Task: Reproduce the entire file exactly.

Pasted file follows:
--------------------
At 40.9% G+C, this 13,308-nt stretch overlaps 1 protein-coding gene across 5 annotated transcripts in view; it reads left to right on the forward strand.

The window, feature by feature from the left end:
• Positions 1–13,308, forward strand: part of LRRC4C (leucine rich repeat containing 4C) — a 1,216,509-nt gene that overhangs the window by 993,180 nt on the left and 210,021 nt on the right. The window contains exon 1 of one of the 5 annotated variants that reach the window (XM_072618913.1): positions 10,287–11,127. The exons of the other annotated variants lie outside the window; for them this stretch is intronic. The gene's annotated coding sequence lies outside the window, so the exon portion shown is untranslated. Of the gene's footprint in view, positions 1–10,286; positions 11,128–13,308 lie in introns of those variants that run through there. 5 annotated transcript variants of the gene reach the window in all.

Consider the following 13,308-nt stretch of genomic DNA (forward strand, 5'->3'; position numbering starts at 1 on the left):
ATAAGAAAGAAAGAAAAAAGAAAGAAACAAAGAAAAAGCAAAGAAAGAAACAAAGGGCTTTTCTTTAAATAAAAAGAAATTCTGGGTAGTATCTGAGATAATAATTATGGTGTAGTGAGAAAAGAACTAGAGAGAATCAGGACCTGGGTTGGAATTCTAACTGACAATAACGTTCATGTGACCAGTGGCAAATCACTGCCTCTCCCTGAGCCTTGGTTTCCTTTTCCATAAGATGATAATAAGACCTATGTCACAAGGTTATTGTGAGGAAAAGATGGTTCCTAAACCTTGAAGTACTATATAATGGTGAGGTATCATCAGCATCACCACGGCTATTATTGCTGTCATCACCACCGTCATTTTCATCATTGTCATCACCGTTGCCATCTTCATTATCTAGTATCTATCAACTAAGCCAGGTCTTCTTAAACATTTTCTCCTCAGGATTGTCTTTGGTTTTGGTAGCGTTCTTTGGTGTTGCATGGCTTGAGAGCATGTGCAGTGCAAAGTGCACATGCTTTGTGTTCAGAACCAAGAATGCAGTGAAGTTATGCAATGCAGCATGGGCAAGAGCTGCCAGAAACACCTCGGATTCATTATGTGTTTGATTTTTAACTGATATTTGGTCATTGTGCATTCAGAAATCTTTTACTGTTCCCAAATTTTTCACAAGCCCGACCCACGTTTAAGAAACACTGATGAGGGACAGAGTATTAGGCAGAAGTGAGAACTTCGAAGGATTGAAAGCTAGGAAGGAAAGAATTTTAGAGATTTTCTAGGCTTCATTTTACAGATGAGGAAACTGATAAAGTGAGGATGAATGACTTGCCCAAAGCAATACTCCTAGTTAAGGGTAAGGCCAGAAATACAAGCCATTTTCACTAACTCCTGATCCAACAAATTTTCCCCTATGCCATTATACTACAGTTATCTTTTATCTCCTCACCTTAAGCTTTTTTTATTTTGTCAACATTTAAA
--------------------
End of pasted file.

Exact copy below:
At 40.9% G+C, this 13,308-nt stretch overlaps 1 protein-coding gene across 5 annotated transcripts in view; it reads left to right on the forward strand.

The window, feature by feature from the left end:
• Positions 1–13,308, forward strand: part of LRRC4C (leucine rich repeat containing 4C) — a 1,216,509-nt gene that overhangs the window by 993,180 nt on the left and 210,021 nt on the right. The window contains exon 1 of one of the 5 annotated variants that reach the window (XM_072618913.1): positions 10,287–11,127. The exons of the other annotated variants lie outside the window; for them this stretch is intronic. The gene's annotated coding sequence lies outside the window, so the exon portion shown is untranslated. Of the gene's footprint in view, positions 1–10,286; positions 11,128–13,308 lie in introns of those variants that run through there. 5 annotated transcript variants of the gene reach the window in all.

Consider the following 13,308-nt stretch of genomic DNA (forward strand, 5'->3'; position numbering starts at 1 on the left):
ATAAGAAAGAAAGAAAAAAGAAAGAAACAAAGAAAAAGCAAAGAAAGAAACAAAGGGCTTTTCTTTAAATAAAAAGAAATTCTGGGTAGTATCTGAGATAATAATTATGGTGTAGTGAGAAAAGAACTAGAGAGAATCAGGACCTGGGTTGGAATTCTAACTGACAATAACGTTCATGTGACCAGTGGCAAATCACTGCCTCTCCCTGAGCCTTGGTTTCCTTTTCCATAAGATGATAATAAGACCTATGTCACAAGGTTATTGTGAGGAAAAGATGGTTCCTAAACCTTGAAGTACTATATAATGGTGAGGTATCATCAGCATCACCACGGCTATTATTGCTGTCATCACCACCGTCATTTTCATCATTGTCATCACCGTTGCCATCTTCATTATCTAGTATCTATCAACTAAGCCAGGTCTTCTTAAACATTTTCTCCTCAGGATTGTCTTTGGTTTTGGTAGCGTTCTTTGGTGTTGCATGGCTTGAGAGCATGTGCAGTGCAAAGTGCACATGCTTTGTGTTCAGAACCAAGAATGCAGTGAAGTTATGCAATGCAGCATGGGCAAGAGCTGCCAGAAACACCTCGGATTCATTATGTGTTTGATTTTTAACTGATATTTGGTCATTGTGCATTCAGAAATCTTTTACTGTTCCCAAATTTTTCACAAGCCCGACCCACGTTTAAGAAACACTGATGAGGGACAGAGTATTAGGCAGAAGTGAGAACTTCGAAGGATTGAAAGCTAGGAAGGAAAGAATTTTAGAGATTTTCTAGGCTTCATTTTACAGATGAGGAAACTGATAAAGTGAGGATGAATGACTTGCCCAAAGCAATACTCCTAGTTAAGGGTAAGGCCAGAAATACAAGCCATTTTCACTAACTCCTGATCCAACAAATTTTCCCCTATGCCATTATACTACAGTTATCTTTTATCTCCTCACCTTAAGCTTTTTTTATTTTGTCAACATTTAAA